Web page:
radio tracking

radio tracking

[′rād·ē·ō ′trak·iŋ]
(engineering)
The process of keeping a radio or radar beam set on a target and determining the range of the target continuously.
References in periodicals archive ?
This is made possible by integrating the GPS satellite location with Wi-Fi location, Bluetooth and radio tracking.
Our space collaboration with the United States of America began in 1957 with the establishment of a radio tracking facility in Woomera and was formalised in 1960 with the signing of a bi-lateral treaty on space vehicle tracking.
After 383 days of radio tracking, 43 percent of largemouth bass and 56 percent of smallmouth bass with transmitters had left the bay.
74) Professor Etienne Benson wrote that researchers became enamored with radio telemetry: "Wedding Americans' fascination with the wild to their equally fervent enthusiasm for technology, the rise of radio tracking as the privileged mode of knowing wild animals seemed both ironic and inevitable.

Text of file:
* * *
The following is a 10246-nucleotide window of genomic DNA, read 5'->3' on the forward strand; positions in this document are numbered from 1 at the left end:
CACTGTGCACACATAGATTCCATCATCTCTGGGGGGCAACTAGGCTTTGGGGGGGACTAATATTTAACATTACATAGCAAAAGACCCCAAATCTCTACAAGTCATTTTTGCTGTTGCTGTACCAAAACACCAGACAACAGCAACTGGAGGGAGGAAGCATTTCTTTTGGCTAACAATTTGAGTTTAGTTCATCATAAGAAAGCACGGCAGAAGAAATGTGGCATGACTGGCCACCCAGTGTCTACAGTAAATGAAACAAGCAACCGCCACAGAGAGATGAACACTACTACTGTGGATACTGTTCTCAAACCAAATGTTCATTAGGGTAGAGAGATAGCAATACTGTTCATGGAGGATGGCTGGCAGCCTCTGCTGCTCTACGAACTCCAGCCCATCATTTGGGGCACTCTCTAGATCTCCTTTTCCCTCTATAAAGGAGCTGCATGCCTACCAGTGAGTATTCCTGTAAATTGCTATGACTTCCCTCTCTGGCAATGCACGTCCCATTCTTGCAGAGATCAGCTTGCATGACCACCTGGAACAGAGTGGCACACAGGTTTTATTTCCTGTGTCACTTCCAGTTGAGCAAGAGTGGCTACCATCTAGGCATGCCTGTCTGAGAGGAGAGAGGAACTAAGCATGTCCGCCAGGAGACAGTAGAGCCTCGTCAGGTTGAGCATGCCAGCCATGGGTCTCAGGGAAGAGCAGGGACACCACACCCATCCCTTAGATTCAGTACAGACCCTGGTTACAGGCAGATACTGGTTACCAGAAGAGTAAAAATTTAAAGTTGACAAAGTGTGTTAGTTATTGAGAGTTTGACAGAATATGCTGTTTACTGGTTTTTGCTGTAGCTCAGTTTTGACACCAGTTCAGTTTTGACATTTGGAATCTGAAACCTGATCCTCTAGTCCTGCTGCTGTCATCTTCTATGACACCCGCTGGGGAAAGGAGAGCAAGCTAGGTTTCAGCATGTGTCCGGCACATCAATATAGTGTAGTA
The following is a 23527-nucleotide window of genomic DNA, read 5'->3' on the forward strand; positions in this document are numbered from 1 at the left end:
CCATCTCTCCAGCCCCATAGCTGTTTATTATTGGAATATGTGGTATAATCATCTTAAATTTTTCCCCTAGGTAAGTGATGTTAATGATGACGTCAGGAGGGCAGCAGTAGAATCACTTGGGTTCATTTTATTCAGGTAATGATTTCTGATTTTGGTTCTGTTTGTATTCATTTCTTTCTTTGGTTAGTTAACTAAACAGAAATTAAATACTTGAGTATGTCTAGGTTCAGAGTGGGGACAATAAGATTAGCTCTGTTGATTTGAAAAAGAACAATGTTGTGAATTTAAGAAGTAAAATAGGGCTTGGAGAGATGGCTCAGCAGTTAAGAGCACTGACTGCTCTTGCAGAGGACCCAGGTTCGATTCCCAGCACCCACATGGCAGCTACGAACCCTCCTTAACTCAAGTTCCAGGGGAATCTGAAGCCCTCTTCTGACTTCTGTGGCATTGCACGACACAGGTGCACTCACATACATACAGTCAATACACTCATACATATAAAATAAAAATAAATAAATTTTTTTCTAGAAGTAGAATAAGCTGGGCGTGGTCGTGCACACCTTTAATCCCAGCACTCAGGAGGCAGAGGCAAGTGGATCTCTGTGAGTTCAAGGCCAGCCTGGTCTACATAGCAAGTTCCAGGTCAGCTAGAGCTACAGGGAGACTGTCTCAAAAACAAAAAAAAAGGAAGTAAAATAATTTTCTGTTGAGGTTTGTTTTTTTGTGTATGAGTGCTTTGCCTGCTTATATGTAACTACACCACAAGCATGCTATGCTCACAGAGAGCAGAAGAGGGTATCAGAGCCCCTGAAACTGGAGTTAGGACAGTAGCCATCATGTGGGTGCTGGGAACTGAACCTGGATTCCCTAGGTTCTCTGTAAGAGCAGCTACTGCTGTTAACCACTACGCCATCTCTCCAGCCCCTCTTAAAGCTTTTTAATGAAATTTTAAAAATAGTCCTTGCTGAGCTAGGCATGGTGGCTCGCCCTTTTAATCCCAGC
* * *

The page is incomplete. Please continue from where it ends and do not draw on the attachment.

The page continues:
For example, many Angelenos believe that coyotes come from the park to haunt the city, but radio tracking suggests that some don't frequent the park at all.
Standard radio tracking methods were used, namely eye reflection, direct observation, and radio signals (White & Garrot 1990, Marby & Stamps 2008).
Radio tracking in the study of bovine tuberculosis in badgers.
During his four-day visit, his Royal Highness will witness vets at work in the field as they fit radio tracking collars to elephants to help with research and conservation.
Accordingly, this book will be a valuable reference (in more than 1000 hours of radio tracking wolves and moose, I have witnessed only three wolfprey interactions).
Dr Martyn Lucas and Jeroen Tummers from Durham University's Behaviour, Ecology and Evolution Research Centre, tagged 25 sea trout with radio tracking devices.
By combining LiDAR with other technologies, (such as digital maps and the radio tracking of moving sensors), information rich 3D maps can be made and new opportunities to discover, analyse and share information result.
Depending on study population and habitat characteristics, radio tracking can increase search efficiency over other approaches, such as walking transects (Refsnider et al.